Research shows that infectious diseases have associations with mental illness. There is an increased risk of OCD, Tourette’s syndrome, depression, anxiety or panic. Confinement can cause post-traumatic stress disorder. The Chinese government has been using mental health care tools employed during the Wenchuan earthquake in 2008, treating the current crisis, in terms of health strategy, on the same level as a major trauma.

The notion of order is always on my mind. Suddenly, I have found myself redeployed, wearing a mask and white coat, la blouse blanche. When I take a selfie, I realize my mask is upside down. This seems apt, since the world is inside out, and upside down, and we are all turning around. “It is a double confinement,” a nurse comments; for patients hospitalized full-time, or in locked wards, their confined space has shrunk further. No afternoons out. No visitors. No walks in the park. Physical movement is restrained, defined. There is no wandering, no exploring. No flaneur or flaneuse. To save lives, patients and staff must respect the rules. Yet, as Foucault wrote in Discipline and Punish, “Surveillance is permanent in its effects, even if it is discontinuous in its action.” Psychiatry is the medicine of the spirit, the mind. In the midst of a sanitary crisis, how to provide the space so a soul can breath?

We have a COVID ward, providing specialized care for people suffering from COVID-19 and mental illness. Patients arrive and leave.

In outpatient units, to reduce contagion, we receive only emergency cases, or clients with CTOs (Compulsory Treatment Orders). Otherwise, we schedule telephone interviews, or carry out home visits. For hours, I listen to voices, silences, pauses and inflections, pitch and tone. I try to fathom, catch what is between the lines. Many of our patients are at high-risk from the virus, as they suffer from comorbidities psychiatric and somatic. We are treating both their physical and mental health. Ring us whenever you need, we tell patients on the phone. “How are you? Your physical health? Your mental health? We are here.”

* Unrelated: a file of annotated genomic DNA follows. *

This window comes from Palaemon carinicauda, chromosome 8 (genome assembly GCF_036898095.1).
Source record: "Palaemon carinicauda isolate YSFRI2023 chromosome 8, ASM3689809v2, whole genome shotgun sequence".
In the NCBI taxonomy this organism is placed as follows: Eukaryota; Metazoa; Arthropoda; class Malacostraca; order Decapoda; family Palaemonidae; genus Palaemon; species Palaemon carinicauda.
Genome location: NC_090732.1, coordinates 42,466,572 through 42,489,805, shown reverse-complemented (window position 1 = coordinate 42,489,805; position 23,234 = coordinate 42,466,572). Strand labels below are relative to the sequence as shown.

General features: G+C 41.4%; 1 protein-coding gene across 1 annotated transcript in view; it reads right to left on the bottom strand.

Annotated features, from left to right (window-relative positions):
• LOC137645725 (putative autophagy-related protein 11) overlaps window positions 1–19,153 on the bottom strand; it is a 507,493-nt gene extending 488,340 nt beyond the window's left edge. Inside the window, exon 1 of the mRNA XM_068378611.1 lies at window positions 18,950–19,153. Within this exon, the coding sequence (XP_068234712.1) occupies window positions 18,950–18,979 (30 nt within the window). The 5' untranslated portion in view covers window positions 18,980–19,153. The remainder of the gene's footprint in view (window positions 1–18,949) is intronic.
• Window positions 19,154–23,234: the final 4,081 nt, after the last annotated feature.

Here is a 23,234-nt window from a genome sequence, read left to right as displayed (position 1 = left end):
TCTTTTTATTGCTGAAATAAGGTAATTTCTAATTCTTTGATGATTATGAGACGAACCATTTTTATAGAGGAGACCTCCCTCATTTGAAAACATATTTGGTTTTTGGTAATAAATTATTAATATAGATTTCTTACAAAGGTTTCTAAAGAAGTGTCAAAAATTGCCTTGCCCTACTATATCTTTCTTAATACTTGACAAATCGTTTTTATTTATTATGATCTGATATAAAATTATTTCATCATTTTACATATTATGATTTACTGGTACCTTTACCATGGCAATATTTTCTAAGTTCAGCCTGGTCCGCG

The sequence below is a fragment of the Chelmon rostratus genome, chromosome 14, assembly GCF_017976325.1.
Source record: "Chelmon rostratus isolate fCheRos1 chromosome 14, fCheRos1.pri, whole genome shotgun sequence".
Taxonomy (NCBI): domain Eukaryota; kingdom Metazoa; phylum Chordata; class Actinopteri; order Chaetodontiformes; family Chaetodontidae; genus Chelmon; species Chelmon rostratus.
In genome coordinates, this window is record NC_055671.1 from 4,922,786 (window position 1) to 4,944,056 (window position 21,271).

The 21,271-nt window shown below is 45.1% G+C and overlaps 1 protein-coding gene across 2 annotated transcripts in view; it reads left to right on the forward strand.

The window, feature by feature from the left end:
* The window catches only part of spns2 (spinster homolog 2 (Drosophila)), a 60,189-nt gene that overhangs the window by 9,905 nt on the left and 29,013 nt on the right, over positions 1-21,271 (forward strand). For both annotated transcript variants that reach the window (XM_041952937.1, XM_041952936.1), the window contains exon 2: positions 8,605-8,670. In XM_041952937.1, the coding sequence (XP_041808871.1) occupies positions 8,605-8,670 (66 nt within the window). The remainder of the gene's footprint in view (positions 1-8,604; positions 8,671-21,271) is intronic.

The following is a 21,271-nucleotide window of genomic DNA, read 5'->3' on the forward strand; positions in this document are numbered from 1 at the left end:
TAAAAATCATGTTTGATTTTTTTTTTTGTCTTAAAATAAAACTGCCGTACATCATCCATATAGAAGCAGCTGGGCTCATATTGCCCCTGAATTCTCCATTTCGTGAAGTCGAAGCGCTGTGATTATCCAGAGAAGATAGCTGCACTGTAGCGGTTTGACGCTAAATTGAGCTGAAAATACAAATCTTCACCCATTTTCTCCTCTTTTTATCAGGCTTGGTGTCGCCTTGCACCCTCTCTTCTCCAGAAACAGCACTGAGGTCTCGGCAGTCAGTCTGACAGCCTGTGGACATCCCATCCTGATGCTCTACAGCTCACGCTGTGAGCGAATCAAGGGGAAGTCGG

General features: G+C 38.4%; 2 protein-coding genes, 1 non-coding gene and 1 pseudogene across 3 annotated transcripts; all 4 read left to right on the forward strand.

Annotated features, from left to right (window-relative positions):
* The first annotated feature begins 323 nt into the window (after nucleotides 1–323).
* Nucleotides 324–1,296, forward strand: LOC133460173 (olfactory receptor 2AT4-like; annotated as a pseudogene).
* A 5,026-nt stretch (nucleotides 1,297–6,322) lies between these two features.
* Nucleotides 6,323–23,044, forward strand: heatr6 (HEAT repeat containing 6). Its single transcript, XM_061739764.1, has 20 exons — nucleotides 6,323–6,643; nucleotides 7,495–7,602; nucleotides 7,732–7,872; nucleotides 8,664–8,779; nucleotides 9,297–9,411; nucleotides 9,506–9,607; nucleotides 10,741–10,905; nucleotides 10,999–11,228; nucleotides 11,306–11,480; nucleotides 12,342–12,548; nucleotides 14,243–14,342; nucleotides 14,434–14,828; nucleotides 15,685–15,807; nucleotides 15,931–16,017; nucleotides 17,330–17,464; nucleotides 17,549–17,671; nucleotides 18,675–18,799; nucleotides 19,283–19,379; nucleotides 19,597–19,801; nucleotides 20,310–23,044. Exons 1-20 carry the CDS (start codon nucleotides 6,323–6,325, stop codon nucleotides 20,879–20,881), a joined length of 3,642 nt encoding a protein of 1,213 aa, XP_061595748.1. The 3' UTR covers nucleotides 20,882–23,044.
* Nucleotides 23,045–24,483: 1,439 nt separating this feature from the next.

One day, I accompany a distressed patient from a closed ward, and we make a silver handbag from empty coffee packets, plaiting strips and stapling sections into place. In this act of punk tailoring, she makes decisions, exercises freedom. Kandinsky believed that “Art must always be a choice.” This imagining of something new counterbalances Lacan’s real. We create a reality that is thinkable, touchable, and beautiful, beau. Small acts provide pockets in which to place our hope.

From mid-March onwards, our medical directives change nearly daily: what we must do, not do, try to achieve. We pin information on noticeboards: crisis management, disinfection procedure. Risk. Security. Protect. Diagrams with arrows, stages, beginnings and ends. Some patients are destabilized, others stable, certain patients seem slightly better.

The days pass, and both staff and patients, as Louise Bourgeois said, are doing, undoing, and redoing. Doing, undoing, and redoing, trying to keep our hands closed.

This week, with a patient, we joked about doing music therapy on the phone. In our usual sessions, we pass a drum in a circle, transferring it from hand to hand. Suddenly, he begins singing, a song we learned together and sang every week with the group. An old campfire song, one I learned years ago. Through the receiver, I hear his voice, perfectly in tune, his hand tapping the rhythm, the beat.

“Today,” he sings “I feel older.” Tap, Tap. “Than I’ve ever felt.” Tap. “In my life.” Tap. Tap. Tap. I join him, and we sing the lyrics together. “That’s not surprising really.” Tap “I am.” We burst into laughter.

In that moment, I am filled with hope. Despite the pandemic, the telephone, the distance, connection is possible. Realities are possible. Creative realities, imagined realities. Recently, wearing gloves and masks, I accompanied a patient making an improvised collage poem, randomly choosing cutout words. Instead of leaning on the painted spotted wooden workshop table, we worked on a neutral plastic disinfected surface. Two meters apart. Yet, the words she selected were not bland, indifferent, or sanitized. Our eyes met, above our masks, as she read out the opening lines: “Je vais partir … I will leave. Arrive. Return. On the road. The landscape evolving. But where are we? Seek…” In What is Politics? Hannah Arendt writes, “the only believers in the world are artists. The persistence of the art work reflects the persistence of the world.” The resilience of the human spirit blossoms. It flowers in unexpected spaces.

Susanna Crossman is the co-author of L’Hôspital, Le dessous des Cartes (LEH, 2015). Her debut novel, Dark Island, will be published in French in 2021 (Editions Delcourt).

Musement

728*90